It’s been a year since #MeToo swept the nation. So this month I decided to open up my platform to allow some other amazing women in my life to share their anger as well. Want to be a guest writer for Angry Feminist as well? Let’s talk! – Darci
This is part 1 of a 3 piece story.
I am 27 years old. This year, I left my husband. And it is the best choice I have ever made for myself.
While getting divorced was the best choice I have ever made for myself, it was in no way the easiest choice. This decision took me five years to make and act on. I did not rush into this, and I strongly believe that no one should. I do not think my ex-husband was a terrible person, just someone who couldn’t face their own issues. That being said, divorce is not the black sheep that we have made it out to be.
Let me give you some back story.
My ex-husband and I met when we were 18. We started dating within a week of meeting each other, and because we lived in the same dorms we spent essentially every waking minute together from day one. He was my first real boyfriend, my first relationship that lasted more than three months, the first person I kissed. We were madly in love. We could talk for hours on end about music, something we were both passionate about. I felt fully comfortable talking to him, like I didn’t have to put on an act and be cooler than I was. He would buy me little gifts even though we were both poor college students and went out of his way to make me feel special. He respected my boundaries and didn’t kiss me until I was ready. This carried on for a year and a half, and then he proposed when we were 19. Neither of us had finished college. Neither of us was out in the real world yet, but I was confident we would be good partners. We were at a Christian school that has a reputation for “ring by spring,” and I felt like I had found my person. My conservative religious upbringing was pointing all fingers towards marrying him. He had a rough upbringing and his parents had a troubled marriage that we talked about constantly. He told me how much he disliked their relationship, and how committed he was to not falling into the same patterns they had. He wanted kids right away, but I talked him out of it with the draw of traveling the world.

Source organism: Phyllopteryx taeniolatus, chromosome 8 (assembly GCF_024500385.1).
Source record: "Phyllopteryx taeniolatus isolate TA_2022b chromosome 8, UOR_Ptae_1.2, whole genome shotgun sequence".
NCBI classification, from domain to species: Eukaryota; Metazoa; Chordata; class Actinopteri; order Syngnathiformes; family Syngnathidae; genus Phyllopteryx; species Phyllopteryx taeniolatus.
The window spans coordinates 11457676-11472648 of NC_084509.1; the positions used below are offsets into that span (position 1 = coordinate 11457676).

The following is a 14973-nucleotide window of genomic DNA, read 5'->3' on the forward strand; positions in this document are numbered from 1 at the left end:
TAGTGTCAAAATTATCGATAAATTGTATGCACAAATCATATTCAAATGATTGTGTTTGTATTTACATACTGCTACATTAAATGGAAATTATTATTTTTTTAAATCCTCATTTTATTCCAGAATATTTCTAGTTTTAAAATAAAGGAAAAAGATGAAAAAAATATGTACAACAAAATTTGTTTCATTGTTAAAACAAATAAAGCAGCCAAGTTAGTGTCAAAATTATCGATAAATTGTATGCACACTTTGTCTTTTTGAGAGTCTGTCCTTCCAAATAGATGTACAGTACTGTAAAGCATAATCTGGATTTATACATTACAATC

We were engaged for another year and a half, then married at age 21. That first year of marriage, I continued on and finished my degree, then was hired in the career of my choice. He did not and found a blue-collar labor job that he felt was beneath him. That first year was the best year of our marriage. We were poor, we lived in a terrible apartment on the bad side of town, we bought groceries with change, but we were incredibly happy. He still went out of his way to tell me how much he loved me, how fantastic it was to be sharing life with me, and I felt the same about him.
The following year is when the emotional abuse began. I was 22. I found a different job, where I immediately felt a sense of belonging and fulfillment. My paycheck increased, and we lived in a beautiful house instead of a crappy apartment.